Becoming a coding teacher doesn't need to be intimidating. I've tried to convert real programmers into after-school coding teachers and it completely bombed. Trust me -- as a well-trained teacher, you have all of the skills you need to be successful. Plus, it's not like you have to know enough to make the next Facebook, just enough to teach the basics! So let's get started.
1. Curate Your Curriculum
We are fortunate to teach in a time when there are hundreds of coding resources and curricula available to use -- and most of them are free! To get started, you really don't have to make your own year plan, units, or even lessons. You can worry about creating your own stuff when you get the hang of things. For now, check out these recommended resources for each grade level (or check out my rated list of resources):
Note: grade levels are generalized suggestions.
2. Prepare Yourself and Your Classroom
Notice how I included resources above for adults to learn coding. That means you! I recommend that you first review your selected curriculum and then move on to the more complicated stuff. I highly recommend the Intro to CS and Intro to Programming courses on Udacity. You should also prepare for your class by answering the following questions:
- What are your learning expectations for the students? (Check out these learning outcomes for the Khan Academy course as an example.)
- Are your students learning computational thinking, computer science, or computer programming? (There is a difference. Check out Harvard research on computational thinking.)
- What's your classroom layout? (See my post for ideas.)
- Will your students work at their own pace or at your pace?
- Will students work through a curriculum, or will it be project based?
- How will students collaborate?
- How will students share their work with you, their peers, and the world?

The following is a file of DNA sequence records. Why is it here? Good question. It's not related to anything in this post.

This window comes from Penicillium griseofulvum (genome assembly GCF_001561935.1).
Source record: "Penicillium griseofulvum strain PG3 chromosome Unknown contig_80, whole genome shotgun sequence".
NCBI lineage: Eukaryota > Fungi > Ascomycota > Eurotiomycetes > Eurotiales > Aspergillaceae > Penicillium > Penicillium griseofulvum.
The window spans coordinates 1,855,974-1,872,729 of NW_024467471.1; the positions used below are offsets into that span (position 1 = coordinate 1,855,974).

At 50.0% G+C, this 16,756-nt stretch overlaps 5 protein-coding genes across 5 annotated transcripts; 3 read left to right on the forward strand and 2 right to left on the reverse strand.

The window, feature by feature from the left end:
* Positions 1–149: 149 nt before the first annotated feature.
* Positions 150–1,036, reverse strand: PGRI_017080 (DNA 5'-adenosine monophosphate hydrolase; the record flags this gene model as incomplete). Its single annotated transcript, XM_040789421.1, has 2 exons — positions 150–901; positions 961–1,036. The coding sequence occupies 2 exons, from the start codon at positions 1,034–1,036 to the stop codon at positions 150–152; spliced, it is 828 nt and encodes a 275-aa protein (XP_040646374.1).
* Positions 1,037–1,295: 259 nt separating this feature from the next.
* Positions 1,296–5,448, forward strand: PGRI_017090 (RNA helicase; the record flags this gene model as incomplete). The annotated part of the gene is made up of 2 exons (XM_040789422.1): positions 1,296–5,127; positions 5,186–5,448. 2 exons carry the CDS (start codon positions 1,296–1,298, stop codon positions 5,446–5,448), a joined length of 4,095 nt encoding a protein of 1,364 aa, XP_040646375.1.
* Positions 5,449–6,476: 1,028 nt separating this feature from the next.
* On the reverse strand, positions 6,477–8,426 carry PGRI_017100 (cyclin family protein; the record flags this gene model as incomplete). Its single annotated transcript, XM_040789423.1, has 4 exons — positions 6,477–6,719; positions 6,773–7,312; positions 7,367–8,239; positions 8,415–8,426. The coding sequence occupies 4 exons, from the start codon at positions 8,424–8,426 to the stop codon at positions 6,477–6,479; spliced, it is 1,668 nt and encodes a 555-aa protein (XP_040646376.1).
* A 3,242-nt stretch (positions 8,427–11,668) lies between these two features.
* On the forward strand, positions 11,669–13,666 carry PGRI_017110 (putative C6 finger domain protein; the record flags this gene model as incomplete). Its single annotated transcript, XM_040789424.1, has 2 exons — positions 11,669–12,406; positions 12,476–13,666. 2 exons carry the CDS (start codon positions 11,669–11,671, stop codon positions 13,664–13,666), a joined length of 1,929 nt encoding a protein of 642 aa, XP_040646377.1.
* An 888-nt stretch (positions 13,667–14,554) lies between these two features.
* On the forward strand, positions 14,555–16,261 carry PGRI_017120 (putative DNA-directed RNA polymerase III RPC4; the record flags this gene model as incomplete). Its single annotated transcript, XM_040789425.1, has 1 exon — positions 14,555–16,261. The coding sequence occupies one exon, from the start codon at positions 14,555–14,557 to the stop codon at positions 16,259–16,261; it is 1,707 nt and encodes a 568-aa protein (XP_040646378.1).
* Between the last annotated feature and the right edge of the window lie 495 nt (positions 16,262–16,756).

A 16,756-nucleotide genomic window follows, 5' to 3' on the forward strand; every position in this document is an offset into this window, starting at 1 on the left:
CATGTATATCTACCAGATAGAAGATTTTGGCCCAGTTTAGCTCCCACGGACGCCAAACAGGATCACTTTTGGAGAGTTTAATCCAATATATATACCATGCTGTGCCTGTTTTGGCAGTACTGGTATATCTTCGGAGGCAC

- How will student accounts be managed? Will you create them? Do you need parent or administrator permission?
- Why should your students learn to code? (Students are more excited to learn when you are excited to teach. Check out the Top Ten Reasons to Code.)
- How will you assess your students? (This PDF details some research on assessing computational thinking.)
3. Get Support
Just because anyone can learn to code online doesn't mean that's the best way to do it. Code.org's research found that "students who are learning with the support of their teacher in a classroom setting complete courses more than those learning on their own" (Teachers Matter). We all know that for teachers to be successful, we need support. So rally the troops!
- Find a champion for your coding crusade. The higher level the champion is, the easier it will be for you to gain access to resources and spread the word about your 21st-century class.
- Get the community involved. Host an Hour of Code community event. Last year, the Avondale Elementary School District held an Hour of Code event where the students taught their parents how to program.
- Build your PLN. Follow people on your favorite social network and ask for help. Some great hashtags are #CSK8, #KidsCanCode, and #AllKidsCode.
- Present to your governing board. Show them how your curriculum aligns to CCSS and builds 21st-century skills.
Jump Into 21st-Century Learning!
If you've already had successful experiences coding in your class, share them in the comments section of this post or on your PLN. If not, you may be asking the following questions:
- Will you know the answer to every question that your students will have?
- Will you feel well rested, prepared, and in control at all times?
- Will every class run without a hitch?
Answers: 1) No. 2) You wish. 3) In your dreams!
Will it be worth it? You better believe it! Now go make it happen!